In many families, prepping for the winter holidays starts as soon as the Thanksgiving table is cleared. Whether it’s finding the perfect spot on the tree for your favorite Christmas ornament, stocking up on Hanukkah gelt, or traveling to see far-flung relatives, it’s a time for traditions. So, what were the Smithsonian’s winter traditions nearly forty years ago? The Torch, the Smithsonian’s employee newsletter, covered all the 1977 holiday happenings:
If you stopped by the Museum of History and Technology—now known as the National Museum of American History—you’d be treated to “An Old-Fashioned Christmas” celebration. Music filled the museum halls, complete with Renaissance-era samplings, chamber music, and barbershop quartets. Docents led visitors through exhibits of interior rooms (designed to reflect different American historical periods) for discussions on holiday celebrations of decades past. You could even see crafters working on holiday designs: casting lead soldiers, decorating gingerbread houses, or sewing ragdolls.
Children might have enjoyed demonstrations by dancers, jugglers, and mimes. Or, the whole family could stop in on the museum’s holiday film festival, featuring “The Wizard of Oz” (Dorothy’s ruby slippers were donated to the Smithsonian just two years later). Christmas music boxes and phonographic records in the museum’s collection were also brought out and displayed for the holiday visitors.
The celebrations extended to the other Smithsonian museums, too. At the Hirshhorn Museum and Sculpture Garden, kids could view a Picasso-inspired puppet program, or take in “The Animal in Art” exhibit, showcasing art inspired by the creatures at the National Zoo. If you stopped by the National Air and Space Museum or the National Museum of Natural History, you were likely to hear some holiday tunes performed by carolers, or a “strolling accordionist.”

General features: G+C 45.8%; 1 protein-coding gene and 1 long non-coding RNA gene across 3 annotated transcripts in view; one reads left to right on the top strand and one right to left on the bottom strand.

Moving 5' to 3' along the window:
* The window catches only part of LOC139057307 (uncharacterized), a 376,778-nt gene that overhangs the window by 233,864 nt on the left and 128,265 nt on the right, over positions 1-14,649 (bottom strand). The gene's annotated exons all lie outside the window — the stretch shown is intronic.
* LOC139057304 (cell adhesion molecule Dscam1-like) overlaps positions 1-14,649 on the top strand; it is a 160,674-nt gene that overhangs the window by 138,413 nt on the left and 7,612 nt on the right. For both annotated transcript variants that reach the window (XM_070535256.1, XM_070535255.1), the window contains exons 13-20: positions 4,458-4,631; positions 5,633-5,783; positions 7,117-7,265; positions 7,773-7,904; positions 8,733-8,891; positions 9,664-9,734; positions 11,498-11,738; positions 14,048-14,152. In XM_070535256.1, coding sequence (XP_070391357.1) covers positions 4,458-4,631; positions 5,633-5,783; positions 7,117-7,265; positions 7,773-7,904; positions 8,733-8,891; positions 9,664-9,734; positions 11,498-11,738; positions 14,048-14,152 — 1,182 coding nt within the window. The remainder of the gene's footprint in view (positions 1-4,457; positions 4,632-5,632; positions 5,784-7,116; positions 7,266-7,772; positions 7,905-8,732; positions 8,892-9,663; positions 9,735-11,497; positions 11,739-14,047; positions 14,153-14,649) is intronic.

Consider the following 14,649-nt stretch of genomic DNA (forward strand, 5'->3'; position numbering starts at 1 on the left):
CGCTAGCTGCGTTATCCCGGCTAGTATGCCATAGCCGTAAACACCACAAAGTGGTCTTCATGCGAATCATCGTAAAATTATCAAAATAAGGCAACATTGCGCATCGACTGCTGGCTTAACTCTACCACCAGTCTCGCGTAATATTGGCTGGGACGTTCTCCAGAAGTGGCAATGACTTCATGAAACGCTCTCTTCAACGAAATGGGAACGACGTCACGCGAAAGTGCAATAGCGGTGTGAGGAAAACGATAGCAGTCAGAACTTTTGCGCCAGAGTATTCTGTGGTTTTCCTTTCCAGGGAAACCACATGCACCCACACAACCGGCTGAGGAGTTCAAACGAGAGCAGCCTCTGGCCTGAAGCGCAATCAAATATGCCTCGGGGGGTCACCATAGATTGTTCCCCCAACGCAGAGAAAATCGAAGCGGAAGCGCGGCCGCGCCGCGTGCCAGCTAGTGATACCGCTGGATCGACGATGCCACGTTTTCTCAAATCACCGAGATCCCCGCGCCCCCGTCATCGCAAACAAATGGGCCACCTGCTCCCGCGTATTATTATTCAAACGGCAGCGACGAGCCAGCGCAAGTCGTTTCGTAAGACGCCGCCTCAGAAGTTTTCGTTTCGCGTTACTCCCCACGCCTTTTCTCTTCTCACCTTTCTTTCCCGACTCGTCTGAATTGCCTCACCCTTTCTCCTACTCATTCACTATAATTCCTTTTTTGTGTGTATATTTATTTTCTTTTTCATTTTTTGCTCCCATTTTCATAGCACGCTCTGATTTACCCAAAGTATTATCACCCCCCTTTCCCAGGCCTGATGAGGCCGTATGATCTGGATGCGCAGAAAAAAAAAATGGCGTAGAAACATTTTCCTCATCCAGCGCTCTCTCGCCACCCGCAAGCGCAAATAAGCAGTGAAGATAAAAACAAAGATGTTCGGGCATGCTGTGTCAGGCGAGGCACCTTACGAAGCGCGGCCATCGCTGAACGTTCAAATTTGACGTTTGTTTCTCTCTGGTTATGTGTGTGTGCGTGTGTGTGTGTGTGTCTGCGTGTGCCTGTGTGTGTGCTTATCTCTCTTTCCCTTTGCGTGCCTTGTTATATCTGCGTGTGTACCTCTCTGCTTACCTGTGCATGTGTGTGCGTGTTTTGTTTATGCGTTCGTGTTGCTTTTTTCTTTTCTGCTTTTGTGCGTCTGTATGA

The holiday spirit made its way to New York City as well at the Cooper-Hewitt, Smithsonian Design Museum. Their exhibit “To Celebrate the Moment” looked at objects designed to celebrate holidays. These included Hanukkah menorahs, Christmas stockings, decorative dishes, and even commemorative wallpaper patterns.
No matter where you went at the Smithsonian, however, you’d find the hard work of the Smithsonian Gardens on full display! Then called the Office of Horticulture, the staff began growing four hundred poinsettias for December display as far back as July. Altogether, eight hundred poinsettia plants decorated the Smithsonian museums and galleries, in addition to numerous Christmas trees. At “The Trees of Christmas” exhibit at the National Museum of American History, Smithsonian staff decorated twelve live trees with different history themes like a pioneer tree, or a Victorian tree. Trees decorated to reflect other countries’ histories were on display, too—with paper flowers on the Brazil tree, and gilt fans on the tree of Japan.
Decorating for the holidays is a tradition that still exists at the Smithsonian! Now, nearly forty years later, the Smithsonian Gardens decorates our museums for the holidays and special programming continues to entertain and educate visitors at Smithsonian museums and research centers.
Record Unit 371, Smithsonian Institution Office of Public Affairs, The Torch, 1955-1960, 1965-1988Smithsonian Institution Archives
Archiving Family Traditions, The Bigger Picture, Smithsonian Institution Archives
Holidays at the Smithsonian, Smithsonian Gardens Blog